I have friends, who like me, have gone through some health battles. I’ve checked in with a few. They are back at work because it is required of them. They are diligently following the ways to protect themselves, but not all their co-workers are. It adds a whole new dimension to office life to be the only one. In worst cases, they are being made fun of for wearing their masks. Called out in front of meetings of co-workers, ‘If we all sit far enough away from _____ we don’t have to wear these masks.’ Their bosses are standing behind them coughing as they look over their shoulder at the computer screen. They are in cubicles with no door to shut. They are being told by others, ‘my body, my choice’ or ‘If you don’t like it you can go home.’ It is alarming how insensitive people are being to others, all because they are tired of being inconvenienced. They are over the sacrifices for the vulnerable among us. A new kind of discrimination is being born right before our eyes.
Trust me, people with terminal and/or chronic illnesses are over it too. They have been fighting for their freedom long before this virus came around. Freedom from medical appointments, from being tied to a chair or a bed, from needles, tubes, and bags. They don’t like being dependent on you to help protect them any more than you do. They are used to the solitary road they are on, but not the harassment from others while they are walking it. Please be sensitive to those whose stories are different than yours. Please practice the golden rule, to do unto others as you would have them do unto you.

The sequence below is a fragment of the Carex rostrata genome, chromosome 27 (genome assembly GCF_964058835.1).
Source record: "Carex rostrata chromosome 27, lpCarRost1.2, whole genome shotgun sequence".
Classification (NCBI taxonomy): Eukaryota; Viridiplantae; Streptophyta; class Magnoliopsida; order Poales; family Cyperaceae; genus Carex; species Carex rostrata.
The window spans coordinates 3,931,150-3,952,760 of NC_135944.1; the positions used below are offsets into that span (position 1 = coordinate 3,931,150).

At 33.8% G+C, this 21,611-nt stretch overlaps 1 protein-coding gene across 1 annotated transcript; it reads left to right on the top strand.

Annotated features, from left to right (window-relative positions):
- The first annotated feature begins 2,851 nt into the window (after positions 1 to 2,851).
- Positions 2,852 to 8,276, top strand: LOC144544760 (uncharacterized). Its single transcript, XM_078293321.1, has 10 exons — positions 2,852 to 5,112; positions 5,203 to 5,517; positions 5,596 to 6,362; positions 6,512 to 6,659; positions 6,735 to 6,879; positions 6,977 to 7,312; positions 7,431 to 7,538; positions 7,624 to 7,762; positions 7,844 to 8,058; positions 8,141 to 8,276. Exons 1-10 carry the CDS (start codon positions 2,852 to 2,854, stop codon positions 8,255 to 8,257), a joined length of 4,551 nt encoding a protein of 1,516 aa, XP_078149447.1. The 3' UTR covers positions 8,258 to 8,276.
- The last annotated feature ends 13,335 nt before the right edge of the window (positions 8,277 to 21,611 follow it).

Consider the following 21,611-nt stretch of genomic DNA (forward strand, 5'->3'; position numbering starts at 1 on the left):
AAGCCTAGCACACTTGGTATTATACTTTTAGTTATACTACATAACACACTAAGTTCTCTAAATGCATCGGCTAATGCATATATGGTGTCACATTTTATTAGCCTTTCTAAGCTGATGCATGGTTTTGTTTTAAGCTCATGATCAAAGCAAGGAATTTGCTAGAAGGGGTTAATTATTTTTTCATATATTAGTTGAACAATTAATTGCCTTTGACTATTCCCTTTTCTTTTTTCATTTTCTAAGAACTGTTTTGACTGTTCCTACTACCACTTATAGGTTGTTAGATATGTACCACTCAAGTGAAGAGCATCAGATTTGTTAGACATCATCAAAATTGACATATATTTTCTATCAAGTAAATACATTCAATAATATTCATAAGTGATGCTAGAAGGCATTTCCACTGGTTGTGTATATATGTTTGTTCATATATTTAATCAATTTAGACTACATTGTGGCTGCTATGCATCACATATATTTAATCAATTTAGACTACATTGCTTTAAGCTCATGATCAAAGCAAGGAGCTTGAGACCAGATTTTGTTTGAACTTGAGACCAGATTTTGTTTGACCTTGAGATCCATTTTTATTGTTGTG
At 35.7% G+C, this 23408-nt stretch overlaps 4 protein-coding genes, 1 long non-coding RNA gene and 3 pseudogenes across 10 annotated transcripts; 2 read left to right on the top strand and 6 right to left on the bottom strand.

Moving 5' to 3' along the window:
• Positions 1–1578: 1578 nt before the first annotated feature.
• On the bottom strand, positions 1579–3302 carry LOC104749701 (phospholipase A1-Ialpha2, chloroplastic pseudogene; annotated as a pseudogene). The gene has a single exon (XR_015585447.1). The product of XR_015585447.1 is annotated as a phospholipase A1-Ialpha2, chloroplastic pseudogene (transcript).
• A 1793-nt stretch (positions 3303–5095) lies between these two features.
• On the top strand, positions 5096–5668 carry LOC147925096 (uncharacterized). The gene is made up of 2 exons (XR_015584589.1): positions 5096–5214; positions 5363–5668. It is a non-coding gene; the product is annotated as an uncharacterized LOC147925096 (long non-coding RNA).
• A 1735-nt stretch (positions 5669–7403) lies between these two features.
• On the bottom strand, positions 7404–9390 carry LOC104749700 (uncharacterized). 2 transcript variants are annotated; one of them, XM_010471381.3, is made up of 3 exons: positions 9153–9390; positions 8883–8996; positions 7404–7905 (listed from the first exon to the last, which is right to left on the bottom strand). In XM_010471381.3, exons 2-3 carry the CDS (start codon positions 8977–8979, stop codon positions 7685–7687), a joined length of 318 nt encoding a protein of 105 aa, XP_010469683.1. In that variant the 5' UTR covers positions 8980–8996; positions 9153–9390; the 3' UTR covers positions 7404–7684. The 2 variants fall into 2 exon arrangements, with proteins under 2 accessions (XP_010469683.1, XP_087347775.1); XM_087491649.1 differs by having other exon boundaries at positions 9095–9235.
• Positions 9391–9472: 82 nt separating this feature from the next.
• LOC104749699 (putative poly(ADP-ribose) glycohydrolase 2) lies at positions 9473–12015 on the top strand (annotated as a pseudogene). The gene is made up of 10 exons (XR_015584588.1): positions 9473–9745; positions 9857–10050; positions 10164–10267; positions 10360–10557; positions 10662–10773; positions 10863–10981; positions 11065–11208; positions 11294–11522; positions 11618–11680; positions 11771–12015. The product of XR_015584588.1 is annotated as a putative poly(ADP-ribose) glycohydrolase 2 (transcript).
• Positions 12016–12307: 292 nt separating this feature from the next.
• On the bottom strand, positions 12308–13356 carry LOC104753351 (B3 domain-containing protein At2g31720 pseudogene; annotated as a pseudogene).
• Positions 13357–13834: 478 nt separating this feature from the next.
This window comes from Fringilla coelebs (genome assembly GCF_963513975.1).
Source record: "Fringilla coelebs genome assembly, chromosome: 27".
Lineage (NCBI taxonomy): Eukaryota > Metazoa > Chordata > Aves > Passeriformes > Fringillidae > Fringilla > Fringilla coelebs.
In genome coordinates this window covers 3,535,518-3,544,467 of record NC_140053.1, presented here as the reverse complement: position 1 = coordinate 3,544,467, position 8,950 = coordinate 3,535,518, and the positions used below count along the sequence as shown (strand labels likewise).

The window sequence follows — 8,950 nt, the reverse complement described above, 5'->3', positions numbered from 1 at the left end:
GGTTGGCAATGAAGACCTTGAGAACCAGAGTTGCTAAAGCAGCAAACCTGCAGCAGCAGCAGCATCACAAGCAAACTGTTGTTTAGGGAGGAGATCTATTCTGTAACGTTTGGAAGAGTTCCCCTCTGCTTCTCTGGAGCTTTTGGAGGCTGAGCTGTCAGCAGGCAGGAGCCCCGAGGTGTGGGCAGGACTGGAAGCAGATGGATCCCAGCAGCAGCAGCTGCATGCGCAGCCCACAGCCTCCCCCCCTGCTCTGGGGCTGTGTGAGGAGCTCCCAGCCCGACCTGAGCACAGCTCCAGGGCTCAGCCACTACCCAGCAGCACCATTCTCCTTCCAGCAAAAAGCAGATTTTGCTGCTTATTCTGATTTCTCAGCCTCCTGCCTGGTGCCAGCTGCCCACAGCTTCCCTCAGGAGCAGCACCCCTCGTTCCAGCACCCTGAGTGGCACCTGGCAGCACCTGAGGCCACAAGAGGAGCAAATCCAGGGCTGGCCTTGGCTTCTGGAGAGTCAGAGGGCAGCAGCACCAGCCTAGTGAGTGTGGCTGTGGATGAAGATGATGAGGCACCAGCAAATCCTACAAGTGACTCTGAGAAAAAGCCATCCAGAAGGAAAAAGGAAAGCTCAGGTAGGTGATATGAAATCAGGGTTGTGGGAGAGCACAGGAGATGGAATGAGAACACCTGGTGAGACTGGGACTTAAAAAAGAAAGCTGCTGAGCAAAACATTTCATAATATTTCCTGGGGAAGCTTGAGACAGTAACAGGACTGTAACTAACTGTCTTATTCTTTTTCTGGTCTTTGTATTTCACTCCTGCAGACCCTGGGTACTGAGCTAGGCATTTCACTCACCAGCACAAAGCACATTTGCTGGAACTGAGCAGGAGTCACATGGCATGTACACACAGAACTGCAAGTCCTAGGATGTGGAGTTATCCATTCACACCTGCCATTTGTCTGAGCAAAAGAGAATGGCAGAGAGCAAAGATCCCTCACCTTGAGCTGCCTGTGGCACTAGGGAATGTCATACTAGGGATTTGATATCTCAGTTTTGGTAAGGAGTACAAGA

None of us think we will be the ones to get sick. It is normal to think that, until you are the one in the hospital fighting to live. But I cannot imagine how hard it would be without a support system around you. All the anguish, alone. Who would hold my hand? Who would bandage my wounds? Who would give me ice chips or a cool compress? The dying process of Covid-19 makes me shudder. Even the process to survive it is traumatic. It makes me want to protect myself, but it also makes me want to respect those who need to be protected, by wearing a mask and keeping my distance. If we all could be kind enough to show some empathy for the vulnerable, it would go a long way towards healing…both the body and the spirit.
6 thoughts on “Thoughts from the Vulnerable”
You said it better than anyone could. Now let’s hope it is read by many people who will share this story and by any who haven’t “gotten the point” yet.
Mary, you know. You get it.
Oh Michelle – Yet another great post. I am so grateful that you did make it through your cancer battle. And I’m so grateful that you are speaking out for the vulnerable among us. I get it. And I agree 100 percent.
What I don’t get is a society who doesn’t care about protecting the vulnerable – which should always be our first order of business as decent human beings – and as Christians we are called to love our neighbors. God help us!
You truly know about this in a deep and powerful way. In your grief, write my friend, we need your voice.
Thank you, my friend.
Amen, well spoken , I’m horrified at the amount of ppl I see without masks and gloves, people are still dying EVERYDAY from this horrible tragedy, in fact I lost a cousin about 4 weeks ago, ppl please think about others and let’s all do what is needed to stay alive.